Doctors have long known that women are nearly twice as likely as men to die in the first month after a heart attack. But a new study published in the Journal of the American Medical Association looked behind this statistic to discover that gender may not directly influence survival outcomes after a heart attack heart attack outcomes.
Theresa Volpe, 40, barely survived a massive heart attack two years ago. She said despite ongoing symptoms of dizziness and fatigue, when her chest pains struck, many people thought she had indigestion.
"I was so dizzy and light headed -- my arms felt heavy and weighed down," said Volpe. "The paramedics came and looked me over and said, well your heart rate is not so high maybe it's just anxiety."
But once a cardiologist saw her, she was immediately airlifted to a specialist center where it was discovered one of Volpe's major arteries was 90 percent blocked by plaque.
"I was lucky because a lot of women don't survive a heart attack," said Volpe, who is now a spokeswoman for the Go Red for Women campaign of the American Heart Association.
To discover more about the difference in heart attack survival rates between the sexes, Dr. Jeffrey Berger and his colleagues at the New York University School of Medicine analyzed the medical records of more than 130,000 heart attack patients (72 percent men and 28 percent women) that were part of 11 international studies between 1993 and 2006.
Among all the studies, women died at a 9.6 percent rate compared with a 5.3 percent rate for men in the first month after a heart attack. Yet the study pointed out key differences between men and women in these statistics.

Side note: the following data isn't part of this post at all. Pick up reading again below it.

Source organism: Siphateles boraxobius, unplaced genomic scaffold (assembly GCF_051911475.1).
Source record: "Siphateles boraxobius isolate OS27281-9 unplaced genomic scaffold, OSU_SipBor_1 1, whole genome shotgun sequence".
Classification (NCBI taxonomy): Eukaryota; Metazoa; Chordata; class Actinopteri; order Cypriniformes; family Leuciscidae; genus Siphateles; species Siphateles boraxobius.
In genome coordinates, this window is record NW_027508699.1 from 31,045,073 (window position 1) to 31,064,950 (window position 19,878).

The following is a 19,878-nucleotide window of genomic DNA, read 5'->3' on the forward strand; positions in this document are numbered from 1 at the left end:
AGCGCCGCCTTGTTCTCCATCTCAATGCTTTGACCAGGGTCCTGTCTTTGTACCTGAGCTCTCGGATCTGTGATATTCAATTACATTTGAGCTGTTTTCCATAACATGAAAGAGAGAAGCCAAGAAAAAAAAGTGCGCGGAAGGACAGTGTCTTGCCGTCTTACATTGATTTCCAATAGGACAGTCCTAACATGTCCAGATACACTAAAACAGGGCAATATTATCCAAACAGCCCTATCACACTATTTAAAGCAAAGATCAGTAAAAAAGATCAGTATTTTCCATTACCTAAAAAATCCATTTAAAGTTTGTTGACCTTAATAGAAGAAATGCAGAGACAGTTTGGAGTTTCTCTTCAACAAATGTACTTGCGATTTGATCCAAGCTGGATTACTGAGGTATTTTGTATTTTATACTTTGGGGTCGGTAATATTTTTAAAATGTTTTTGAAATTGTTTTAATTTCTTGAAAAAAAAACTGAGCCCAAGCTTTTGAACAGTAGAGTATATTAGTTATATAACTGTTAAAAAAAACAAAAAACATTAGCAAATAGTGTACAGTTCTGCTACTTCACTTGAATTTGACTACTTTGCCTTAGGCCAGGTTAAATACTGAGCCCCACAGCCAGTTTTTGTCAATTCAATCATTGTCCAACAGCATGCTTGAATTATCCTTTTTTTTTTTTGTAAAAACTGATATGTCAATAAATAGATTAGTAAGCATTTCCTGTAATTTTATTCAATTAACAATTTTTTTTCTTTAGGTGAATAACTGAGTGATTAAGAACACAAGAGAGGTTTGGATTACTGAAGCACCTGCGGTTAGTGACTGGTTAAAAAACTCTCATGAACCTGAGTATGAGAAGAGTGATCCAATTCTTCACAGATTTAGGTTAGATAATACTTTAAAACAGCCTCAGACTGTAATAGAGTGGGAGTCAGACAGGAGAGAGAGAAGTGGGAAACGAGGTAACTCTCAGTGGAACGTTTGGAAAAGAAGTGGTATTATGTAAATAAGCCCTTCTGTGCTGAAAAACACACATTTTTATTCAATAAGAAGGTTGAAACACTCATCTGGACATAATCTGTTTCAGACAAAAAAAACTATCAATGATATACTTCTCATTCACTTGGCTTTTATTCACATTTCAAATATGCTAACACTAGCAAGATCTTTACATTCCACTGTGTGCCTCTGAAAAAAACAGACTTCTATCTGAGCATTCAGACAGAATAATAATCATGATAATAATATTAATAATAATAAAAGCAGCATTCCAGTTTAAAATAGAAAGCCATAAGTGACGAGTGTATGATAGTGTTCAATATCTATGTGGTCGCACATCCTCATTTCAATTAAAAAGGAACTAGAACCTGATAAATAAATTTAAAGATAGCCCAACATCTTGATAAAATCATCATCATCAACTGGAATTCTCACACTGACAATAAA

Women were having heart attacks at an older age than the men. Women were also more likely to have diabetes, high blood pressure and heart failure while men were more likely to smoke, to have had a previous heart attack and have a previous bypass surgery.
Once the researchers compared men and women of the same age and health status, then the gender difference in survival rate disappeared.
"[In our study] you see that women have almost a twofold increase risk for death after 30 days, which was found before, but the beauty of our study is we're able to look at reasons why this is," said Berger. "If you account for age, clinical risk factors that differ like hypertension, high cholesterol and numbers of arteries are blocked, there is not a difference."
"It's not being a man or woman that puts you at higher risk, it's these other factors," said Berger. Rather than focus on treating men and differently, Berger hoped doctors would start looking at treating older heart attack victims with specific health complications differently than other heart attack victims.
Indeed, Berger's study led some cardiologists to wonder if some of the differences between men and women in heart disease have been overblown.
"The so-called 'gender differences' in heart disease have been hyped to a large extent," said Dr. Steven Nissen, director of the Joseph J. Jacobs Center for Thrombosis and Vascular Biology at the Cleveland Clinic Foundation in Cleveland, Ohio.